Week 407: So Many Summers, by Norman MacCaig

‘So Many Summers’ by the Scots poet Norman MacCaig (1910-1996) is a good example of how a poem can be formally constrained and seemingly transparent in its language, yet dense enough with meaning to open up whole avenues of reflection. What is it about the juxtaposition of those two images, of hind’s skeleton and decaying boat, that resonates so? And what is this malice that time adds? As I interpret these lines, it is the way that the living thing becomes indistinguishable from the artefact: that once life has departed from the animate it too is no more than a collection of molecules, subject to exactly the same laws of decay as anything else. But do the phrases ‘neat geometries’ and ‘already dead but still to die’ suggest something about the power of art to preserve for a while some stripped-down quintessence of a thing, before its final dissolution and oblivion? I am reminded here of Keith Douglas’s lines: ‘Remember me when I am dead/And simplify me when I am dead’. And what precisely is the tone and message of the last line: ‘So many summers, and I have lived them too’? Is this a wry recognition that his own time too is coming to an end? Or, read with an emphasis on the ‘lived’, is it a kind of defiant gratitude for his own survival, for having been allowed this enduring richness of experience?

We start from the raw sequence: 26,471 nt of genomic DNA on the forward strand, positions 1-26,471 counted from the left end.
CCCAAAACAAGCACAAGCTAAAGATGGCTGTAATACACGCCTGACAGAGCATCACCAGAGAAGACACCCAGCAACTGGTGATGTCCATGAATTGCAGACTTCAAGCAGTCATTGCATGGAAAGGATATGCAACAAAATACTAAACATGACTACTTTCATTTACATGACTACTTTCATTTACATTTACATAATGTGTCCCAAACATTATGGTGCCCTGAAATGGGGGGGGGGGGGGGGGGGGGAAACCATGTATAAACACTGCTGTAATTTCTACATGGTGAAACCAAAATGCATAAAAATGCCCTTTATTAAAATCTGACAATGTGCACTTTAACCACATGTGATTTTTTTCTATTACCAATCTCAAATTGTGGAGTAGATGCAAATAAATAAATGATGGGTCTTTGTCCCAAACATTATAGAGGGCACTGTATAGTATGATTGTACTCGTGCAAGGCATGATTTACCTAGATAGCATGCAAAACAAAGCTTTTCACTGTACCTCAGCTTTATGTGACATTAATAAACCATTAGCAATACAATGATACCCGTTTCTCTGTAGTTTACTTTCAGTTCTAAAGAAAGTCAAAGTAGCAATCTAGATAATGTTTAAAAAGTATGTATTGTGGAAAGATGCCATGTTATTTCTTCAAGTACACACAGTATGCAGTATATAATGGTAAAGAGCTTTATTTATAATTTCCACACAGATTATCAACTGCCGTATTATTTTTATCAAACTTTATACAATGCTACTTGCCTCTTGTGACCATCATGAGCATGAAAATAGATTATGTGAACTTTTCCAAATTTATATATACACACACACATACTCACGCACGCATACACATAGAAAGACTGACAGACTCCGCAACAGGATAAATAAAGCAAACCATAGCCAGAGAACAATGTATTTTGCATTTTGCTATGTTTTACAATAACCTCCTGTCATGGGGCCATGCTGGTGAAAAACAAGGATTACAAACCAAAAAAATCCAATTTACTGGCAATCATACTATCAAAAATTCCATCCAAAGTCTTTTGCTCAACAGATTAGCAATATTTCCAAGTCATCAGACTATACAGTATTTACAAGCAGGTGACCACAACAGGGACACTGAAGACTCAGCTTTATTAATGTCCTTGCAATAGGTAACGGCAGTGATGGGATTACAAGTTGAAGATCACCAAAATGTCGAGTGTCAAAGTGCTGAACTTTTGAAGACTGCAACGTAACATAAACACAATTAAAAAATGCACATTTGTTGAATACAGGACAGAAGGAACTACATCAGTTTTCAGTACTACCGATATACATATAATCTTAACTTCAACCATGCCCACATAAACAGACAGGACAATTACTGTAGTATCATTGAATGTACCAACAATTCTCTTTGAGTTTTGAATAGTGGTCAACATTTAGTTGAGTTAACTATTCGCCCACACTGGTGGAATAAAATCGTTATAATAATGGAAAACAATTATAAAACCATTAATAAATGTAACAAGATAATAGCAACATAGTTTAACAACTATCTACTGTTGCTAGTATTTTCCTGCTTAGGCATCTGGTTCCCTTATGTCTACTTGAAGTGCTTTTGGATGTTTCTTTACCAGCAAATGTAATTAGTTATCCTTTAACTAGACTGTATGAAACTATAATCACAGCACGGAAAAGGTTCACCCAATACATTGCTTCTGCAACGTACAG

For me, this is definitely one of those poems where you wish you had had the chance to discuss it with its creator, with the caveat, of course, that poets themselves do not always fully understand, or at least, cannot always articulate in other words, what it is that has been given them to say during the writing of the poem. 

So Many Summers

Beside one loch, a hind’s neat skeleton,
Beside another, a boat pulled high and dry:
Two neat geometries drawn in the weather:
Two things already dead and still to die.

I passed them every summer, rod in hand,
Skirting the bright blue or the spitting gray,
And, every summer, saw how the bleached timbers
Gaped wider and the neat ribs fell away.

Time adds one malice to another one –
Now you’d look very close before you knew
If it’s the boat that ran, the hind went sailing.
So many summers, and I have lived them too.

Norman MacCaig

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